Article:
I think the woman who is listening to us also has some responsibility.  If she is hearing something that we are NOT saying, then she needs to take responsibility for that.  If I say "I stay home during my child's breastfeeding years because it's important to me" and "EBM isn't as good as direct breastfeeding" and she hears "I can never work," she needs to take responsibility for that.  If I say that I choose to live in a crappy house because I'm low-income but my priority is to be a stay at home mother anyway and she hears "I have to live in a crappy house," she needs to take responsibility for that.  If I say "EBM is second to direct breastfeeding" and she hears "EBM is a DISTANT second to direct breastfeeding" (that has happened several times in this thread now), then she definitely needs to take responsibility for that!  If I say that the normal range of human breastfeeding is from two and a half to seven years and that the average age of weaning is 4.2 years, and she hears "I can never leave my baby until my child is 7 years old" (by the way, by the time my kids were 4 years old, they were only breastfeeding, like, once every 2 days), then she needs to take responsibility for that.  All I am doing is providing information.  I am not telling her what to do.  She needs to take the information and make her own decisions.  I am not going to judge her if she decides to pump.  As I keep saying, the only thing I hope is that whatever decision she makes will be based on complete and accurate information.  We shouldn't water down the information to make the person feel better if they decide not to breastfeed.  That is doing them a disservice.  Perhaps if we didn't water down the information and say "whatever option you choose is EQUALLY fine," they might not choose not to breastfeed.  

 

 


Quote:
Originally Posted by IdentityCrisisMama View Post

 

I do think I would take a pause and rethink if that's what she took from something I said. 

 

I am done trying to figure out what people are going to "take" from what I say.  There are some people who, unless I say exactly what they want to hear, they're going to take something that comes from inside their brain.  If I provide perfectly straightforward, neutral, scientific facts, without attaching any judgment or emotion to them, and the person reacts with "so what you're saying is that I'm a terrible mother," then I am not going to let that become my problem.  (I'm not talking specifically about Kaylabeanie.)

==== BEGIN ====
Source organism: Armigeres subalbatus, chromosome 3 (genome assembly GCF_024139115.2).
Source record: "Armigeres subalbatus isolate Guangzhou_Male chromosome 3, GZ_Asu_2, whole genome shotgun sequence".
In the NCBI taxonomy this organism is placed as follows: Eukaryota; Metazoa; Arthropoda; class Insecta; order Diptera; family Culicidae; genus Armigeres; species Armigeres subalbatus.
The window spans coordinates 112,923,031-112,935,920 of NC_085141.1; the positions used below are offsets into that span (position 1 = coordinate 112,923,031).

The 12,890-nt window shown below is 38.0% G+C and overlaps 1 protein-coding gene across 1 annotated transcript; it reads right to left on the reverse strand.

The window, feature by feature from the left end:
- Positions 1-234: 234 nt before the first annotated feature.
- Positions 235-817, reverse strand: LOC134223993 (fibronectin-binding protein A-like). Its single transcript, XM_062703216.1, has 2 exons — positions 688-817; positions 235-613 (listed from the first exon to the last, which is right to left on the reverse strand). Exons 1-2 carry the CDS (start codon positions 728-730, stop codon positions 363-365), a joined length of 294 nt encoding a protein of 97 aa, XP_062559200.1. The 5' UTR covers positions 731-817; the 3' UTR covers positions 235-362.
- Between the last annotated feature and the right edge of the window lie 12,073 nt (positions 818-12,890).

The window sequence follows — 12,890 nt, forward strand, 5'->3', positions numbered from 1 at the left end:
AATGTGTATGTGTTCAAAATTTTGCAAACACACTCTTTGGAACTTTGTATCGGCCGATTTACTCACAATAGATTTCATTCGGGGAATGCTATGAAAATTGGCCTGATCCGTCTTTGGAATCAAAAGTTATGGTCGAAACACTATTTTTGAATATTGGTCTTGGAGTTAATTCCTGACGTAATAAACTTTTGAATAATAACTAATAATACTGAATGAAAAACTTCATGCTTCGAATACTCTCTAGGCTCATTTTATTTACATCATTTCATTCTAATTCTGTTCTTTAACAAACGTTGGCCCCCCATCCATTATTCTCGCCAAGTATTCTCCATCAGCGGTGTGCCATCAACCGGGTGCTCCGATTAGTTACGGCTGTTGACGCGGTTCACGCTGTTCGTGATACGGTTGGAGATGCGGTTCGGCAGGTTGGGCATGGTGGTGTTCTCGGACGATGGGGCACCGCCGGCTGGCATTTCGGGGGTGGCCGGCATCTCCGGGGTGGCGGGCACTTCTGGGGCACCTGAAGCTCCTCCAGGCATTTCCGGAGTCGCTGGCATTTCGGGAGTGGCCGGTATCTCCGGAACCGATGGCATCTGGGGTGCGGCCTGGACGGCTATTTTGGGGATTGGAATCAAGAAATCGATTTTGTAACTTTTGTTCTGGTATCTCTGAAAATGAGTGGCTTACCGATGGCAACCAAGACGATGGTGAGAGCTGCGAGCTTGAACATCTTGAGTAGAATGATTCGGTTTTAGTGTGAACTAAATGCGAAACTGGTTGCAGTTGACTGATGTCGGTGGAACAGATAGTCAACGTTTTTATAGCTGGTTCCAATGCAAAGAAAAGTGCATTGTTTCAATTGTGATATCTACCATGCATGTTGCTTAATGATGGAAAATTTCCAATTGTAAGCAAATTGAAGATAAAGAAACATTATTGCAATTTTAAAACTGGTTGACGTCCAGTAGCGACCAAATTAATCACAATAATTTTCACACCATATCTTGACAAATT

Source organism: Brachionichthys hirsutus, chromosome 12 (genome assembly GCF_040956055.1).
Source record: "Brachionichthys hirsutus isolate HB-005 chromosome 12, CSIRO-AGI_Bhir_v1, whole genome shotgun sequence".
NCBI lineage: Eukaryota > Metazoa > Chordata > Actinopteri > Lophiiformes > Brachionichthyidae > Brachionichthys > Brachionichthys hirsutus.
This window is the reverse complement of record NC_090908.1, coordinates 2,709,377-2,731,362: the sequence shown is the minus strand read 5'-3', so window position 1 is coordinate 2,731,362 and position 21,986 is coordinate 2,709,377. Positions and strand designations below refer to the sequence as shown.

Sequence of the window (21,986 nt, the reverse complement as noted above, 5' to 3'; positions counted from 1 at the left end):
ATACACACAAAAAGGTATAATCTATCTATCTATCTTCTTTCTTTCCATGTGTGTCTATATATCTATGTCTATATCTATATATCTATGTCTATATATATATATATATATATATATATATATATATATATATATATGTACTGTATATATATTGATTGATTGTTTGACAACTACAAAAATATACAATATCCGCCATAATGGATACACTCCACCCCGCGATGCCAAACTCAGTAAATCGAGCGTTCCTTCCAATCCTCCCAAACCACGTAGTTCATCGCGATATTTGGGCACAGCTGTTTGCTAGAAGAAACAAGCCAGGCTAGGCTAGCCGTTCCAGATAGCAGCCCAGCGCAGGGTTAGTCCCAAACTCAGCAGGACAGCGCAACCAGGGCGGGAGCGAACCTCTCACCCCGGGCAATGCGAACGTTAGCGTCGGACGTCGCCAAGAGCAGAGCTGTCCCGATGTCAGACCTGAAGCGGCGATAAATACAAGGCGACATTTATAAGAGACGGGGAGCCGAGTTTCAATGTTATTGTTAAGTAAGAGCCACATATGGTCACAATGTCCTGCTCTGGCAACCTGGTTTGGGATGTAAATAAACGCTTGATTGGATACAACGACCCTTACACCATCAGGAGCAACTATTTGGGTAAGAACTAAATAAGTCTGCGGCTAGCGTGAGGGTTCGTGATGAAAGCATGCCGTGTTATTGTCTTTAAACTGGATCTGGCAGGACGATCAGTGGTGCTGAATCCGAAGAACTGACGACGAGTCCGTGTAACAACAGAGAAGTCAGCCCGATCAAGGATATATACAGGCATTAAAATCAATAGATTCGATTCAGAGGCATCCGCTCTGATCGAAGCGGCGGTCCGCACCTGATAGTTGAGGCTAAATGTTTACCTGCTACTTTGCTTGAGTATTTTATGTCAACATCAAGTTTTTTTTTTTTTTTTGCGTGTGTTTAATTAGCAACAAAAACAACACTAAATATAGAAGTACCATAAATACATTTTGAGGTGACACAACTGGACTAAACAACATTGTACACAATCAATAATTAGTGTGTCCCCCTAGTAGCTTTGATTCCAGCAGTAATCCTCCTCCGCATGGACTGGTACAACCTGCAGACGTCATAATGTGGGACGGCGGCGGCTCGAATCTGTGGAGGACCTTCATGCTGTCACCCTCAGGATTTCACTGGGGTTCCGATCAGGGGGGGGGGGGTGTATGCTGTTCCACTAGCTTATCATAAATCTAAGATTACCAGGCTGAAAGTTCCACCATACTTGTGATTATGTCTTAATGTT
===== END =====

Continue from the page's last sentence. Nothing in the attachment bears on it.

Quote:

Originally Posted by IdentityCrisisMama View Post

 

LLL itself has said that there is no signifcant nutrient loss in EBM

I find that fact questionable.  Also, nutrients are not the only things in breastmilk.  It contains antibodies and such things.  Breastmilk is literally a living substance.  Unfortunately, freezing it (possibly even refrigerating it) kills it.  

 

I'm going to repeat this disclaimer:  I am not telling you not to freeze your EBM!  Definitely do not feed your child milk that has turned sour or gone bad!

 

Another disclaimer:  EBM is a million times better than formula!

 

 


Quote:
Originally Posted by IdentityCrisisMama View Post

 

many of the benefits of direct breasfeeding your child will get if you choose to combine EBM with direct feeding, as most women choose to do if they do pump.

That's absolutely true.  smile.gif

 

But the more you directly breastfeed, the better.  thumb.gif

 

Quote:

Originally Posted by IdentityCrisisMama View Post

 

If you find yourself in the position of needing to excusively pump, you will be my hero because those women are amazing to me. And many of the benefits of direct feeding can be replicated with EBM. 

I'm pretty amazed by that too.  What a commitment!  And yet totally worth it if the alternative is formula.  And the second sentence is also absolutely true.  Especially if the baby is held by a person during the feeding, as opposed to bottle propping.

 

Quote:

Originally Posted by rightkindofme View Post

Given that I am friends with the former leader of the meeting I attended and her opinion is that the people there are shaming, dogmatic, and overly aggressive with mothers--and that is her opinion after being a leader for two years and just an attendee for a long time before that--I'm going to continue to be unimpressed by your attitude here.